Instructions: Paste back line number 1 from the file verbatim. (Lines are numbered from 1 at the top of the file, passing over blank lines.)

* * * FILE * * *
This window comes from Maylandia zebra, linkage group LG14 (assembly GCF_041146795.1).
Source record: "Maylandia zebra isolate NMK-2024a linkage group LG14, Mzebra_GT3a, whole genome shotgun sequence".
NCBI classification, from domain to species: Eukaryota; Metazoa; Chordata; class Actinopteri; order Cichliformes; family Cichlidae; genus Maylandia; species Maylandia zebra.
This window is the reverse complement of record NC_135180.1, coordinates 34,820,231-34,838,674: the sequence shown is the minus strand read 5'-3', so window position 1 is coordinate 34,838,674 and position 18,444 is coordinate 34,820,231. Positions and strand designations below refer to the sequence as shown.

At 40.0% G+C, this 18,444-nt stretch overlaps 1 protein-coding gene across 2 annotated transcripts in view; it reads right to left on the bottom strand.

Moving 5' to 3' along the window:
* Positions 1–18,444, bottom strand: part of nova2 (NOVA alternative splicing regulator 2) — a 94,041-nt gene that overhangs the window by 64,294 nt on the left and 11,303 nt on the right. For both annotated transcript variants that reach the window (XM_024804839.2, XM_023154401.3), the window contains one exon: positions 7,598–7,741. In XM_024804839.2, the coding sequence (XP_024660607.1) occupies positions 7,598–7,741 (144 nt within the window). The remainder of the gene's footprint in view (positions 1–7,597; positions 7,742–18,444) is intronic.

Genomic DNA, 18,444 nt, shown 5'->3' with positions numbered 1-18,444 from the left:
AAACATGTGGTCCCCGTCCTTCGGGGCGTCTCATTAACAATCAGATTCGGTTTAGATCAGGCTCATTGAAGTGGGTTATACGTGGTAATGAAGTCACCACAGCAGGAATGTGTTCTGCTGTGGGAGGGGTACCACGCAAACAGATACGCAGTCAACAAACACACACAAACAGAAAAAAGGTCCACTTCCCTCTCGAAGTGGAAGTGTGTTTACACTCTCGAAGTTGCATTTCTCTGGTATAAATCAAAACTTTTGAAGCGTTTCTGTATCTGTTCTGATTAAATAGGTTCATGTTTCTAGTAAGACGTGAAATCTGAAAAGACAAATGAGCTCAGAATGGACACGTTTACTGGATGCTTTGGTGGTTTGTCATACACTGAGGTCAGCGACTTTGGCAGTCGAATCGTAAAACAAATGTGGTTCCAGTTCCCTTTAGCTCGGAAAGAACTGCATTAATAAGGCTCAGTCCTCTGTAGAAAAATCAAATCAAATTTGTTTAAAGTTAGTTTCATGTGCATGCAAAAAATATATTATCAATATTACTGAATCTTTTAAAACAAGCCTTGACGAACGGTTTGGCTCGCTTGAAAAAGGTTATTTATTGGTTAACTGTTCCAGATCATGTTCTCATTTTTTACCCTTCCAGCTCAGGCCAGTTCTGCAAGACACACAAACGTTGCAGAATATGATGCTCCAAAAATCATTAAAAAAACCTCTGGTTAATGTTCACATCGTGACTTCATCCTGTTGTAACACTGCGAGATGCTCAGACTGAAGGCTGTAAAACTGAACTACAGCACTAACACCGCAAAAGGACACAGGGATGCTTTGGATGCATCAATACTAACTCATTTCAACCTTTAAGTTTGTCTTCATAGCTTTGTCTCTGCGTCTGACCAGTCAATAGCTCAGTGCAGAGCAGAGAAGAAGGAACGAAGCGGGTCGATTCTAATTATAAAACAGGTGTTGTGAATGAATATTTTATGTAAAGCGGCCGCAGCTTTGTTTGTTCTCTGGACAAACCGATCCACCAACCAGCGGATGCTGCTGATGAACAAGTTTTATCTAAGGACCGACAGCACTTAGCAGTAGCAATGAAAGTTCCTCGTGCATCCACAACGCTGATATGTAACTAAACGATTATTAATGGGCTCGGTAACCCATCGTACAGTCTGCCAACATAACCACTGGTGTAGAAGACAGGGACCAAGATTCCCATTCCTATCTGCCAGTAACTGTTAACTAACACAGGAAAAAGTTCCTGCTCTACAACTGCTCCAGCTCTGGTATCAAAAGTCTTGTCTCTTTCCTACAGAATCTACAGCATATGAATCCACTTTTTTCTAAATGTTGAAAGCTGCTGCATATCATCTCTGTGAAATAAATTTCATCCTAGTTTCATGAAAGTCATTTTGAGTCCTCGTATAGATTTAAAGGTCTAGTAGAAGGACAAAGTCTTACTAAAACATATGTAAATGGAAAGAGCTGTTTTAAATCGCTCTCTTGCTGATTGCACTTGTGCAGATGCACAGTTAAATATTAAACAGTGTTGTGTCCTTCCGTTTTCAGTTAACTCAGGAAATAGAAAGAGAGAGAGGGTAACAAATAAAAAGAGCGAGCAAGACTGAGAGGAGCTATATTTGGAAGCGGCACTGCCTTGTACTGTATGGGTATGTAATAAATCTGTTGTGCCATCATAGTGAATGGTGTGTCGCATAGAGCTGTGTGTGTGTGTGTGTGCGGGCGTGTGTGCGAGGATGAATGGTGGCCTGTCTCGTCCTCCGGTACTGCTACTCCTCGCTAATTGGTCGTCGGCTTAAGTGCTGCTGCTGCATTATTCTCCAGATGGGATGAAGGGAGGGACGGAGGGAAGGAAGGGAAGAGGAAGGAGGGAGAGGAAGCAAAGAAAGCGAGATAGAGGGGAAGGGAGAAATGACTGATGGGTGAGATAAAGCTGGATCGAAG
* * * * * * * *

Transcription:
This window comes from Maylandia zebra, linkage group LG14 (assembly GCF_041146795.1).